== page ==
The Home by Sarah Stovell #bookreview blog tour @sarahlovescrime @OrendaBooks @annecater

I’m delighted to be joining the blog tour for the brilliant new novel by Sarah Stovell, The Home. With thanks to Anne Cater from Random Things Tours for inviting me to take part.

The Home by [Stovell, Sarah]

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One more little secret … one more little lie…

When the body of a pregnant fifteen-year-old is discovered in a churchyard on Christmas morning, the community is shocked, but unsurprised. For Hope lived in The Home, the residence of three young girls, whose violent and disturbing pasts have seen them cloistered away…

As a police investigation gets underway, the lives of Hope, Lara and Annie are examined, and the staff who work at the home are interviewed, leading to shocking and distressing revelations … and clear evidence that someone is seeking revenge.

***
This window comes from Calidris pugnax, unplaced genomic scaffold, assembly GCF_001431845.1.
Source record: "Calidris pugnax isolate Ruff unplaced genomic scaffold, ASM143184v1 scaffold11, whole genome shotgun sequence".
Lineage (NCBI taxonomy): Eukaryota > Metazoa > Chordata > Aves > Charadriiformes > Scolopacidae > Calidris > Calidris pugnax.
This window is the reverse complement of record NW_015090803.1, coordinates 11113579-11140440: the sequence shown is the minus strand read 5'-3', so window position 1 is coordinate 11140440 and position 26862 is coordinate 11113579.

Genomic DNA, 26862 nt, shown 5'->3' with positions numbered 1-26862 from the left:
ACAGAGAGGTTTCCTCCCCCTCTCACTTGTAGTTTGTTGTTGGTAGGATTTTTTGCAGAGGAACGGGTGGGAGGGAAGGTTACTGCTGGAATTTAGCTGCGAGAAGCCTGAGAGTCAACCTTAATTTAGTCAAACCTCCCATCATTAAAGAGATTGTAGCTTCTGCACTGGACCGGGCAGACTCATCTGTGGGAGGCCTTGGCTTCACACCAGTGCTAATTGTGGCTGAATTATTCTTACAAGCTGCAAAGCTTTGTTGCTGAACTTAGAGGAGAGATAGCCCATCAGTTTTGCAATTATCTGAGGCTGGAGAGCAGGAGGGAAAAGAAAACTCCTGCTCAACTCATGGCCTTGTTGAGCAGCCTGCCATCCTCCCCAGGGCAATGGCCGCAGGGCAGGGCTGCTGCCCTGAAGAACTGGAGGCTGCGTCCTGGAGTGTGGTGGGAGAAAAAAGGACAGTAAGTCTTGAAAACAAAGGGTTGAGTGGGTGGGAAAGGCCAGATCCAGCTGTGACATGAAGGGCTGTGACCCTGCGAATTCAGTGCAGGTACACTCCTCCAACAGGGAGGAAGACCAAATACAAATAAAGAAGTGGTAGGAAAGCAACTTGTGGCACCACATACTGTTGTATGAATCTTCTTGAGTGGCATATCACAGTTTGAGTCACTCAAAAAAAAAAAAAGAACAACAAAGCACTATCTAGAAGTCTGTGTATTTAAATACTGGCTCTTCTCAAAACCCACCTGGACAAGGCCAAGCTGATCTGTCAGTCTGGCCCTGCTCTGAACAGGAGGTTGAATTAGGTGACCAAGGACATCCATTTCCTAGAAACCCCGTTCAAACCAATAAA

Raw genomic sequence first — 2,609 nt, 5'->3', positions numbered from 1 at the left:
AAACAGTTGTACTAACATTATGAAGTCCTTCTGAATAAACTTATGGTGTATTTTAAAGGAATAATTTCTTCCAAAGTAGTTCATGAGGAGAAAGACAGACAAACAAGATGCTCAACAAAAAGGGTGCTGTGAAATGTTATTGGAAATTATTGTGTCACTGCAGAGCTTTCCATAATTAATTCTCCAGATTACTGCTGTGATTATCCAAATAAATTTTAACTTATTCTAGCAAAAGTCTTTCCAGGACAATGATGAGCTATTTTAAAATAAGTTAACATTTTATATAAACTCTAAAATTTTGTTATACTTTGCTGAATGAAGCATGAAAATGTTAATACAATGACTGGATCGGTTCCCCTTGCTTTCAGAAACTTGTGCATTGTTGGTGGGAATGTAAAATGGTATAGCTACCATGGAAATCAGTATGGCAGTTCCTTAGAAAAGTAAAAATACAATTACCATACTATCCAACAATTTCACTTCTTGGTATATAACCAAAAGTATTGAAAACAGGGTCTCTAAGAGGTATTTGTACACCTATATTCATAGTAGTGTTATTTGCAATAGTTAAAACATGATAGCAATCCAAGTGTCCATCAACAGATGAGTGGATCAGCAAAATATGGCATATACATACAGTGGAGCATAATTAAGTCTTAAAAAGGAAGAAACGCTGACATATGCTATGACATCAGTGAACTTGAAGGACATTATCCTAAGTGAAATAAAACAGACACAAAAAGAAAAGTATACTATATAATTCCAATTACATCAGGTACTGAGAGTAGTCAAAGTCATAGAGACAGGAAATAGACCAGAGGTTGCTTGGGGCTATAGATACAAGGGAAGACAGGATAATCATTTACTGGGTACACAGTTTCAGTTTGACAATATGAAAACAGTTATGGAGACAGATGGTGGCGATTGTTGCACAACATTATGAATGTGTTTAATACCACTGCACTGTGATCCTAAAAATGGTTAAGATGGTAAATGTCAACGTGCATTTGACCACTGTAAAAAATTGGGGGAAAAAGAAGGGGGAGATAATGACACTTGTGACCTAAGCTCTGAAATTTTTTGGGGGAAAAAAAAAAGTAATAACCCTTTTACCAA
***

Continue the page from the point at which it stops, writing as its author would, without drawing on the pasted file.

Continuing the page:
A gritty, dark and devastating psychological thriller, The Home is also an emotive drama and a piercing look at the underbelly of society, where children learn what they live … if they are allowed to live at all.

MY THOUGHTS

I’ve long been awaiting the second novel by Sarah Stovell, ever since I read her debut, Exquisite. Her latest book, The Home, is utterly gripping and heart-breaking. Although parts of this book are hard to read I found Sarah’s writing to be so addictive; I devoured the first hundred pages in one gulp. The writing here is purely brilliant!

Sarah’s second book opens with the devastating discovery of the body of a young girl, Hope, on Christmas Eve in a churchyard. Hope’s fate is intricately tied with the lives of three girls, Hope, Annie and Lara, who have all come from troubled backgrounds. They all live in a children’s home in a residence called, The Home. But they are all harbouring secrets. What really happened the night Hope was killed? What was really going on in the days leading up to her death?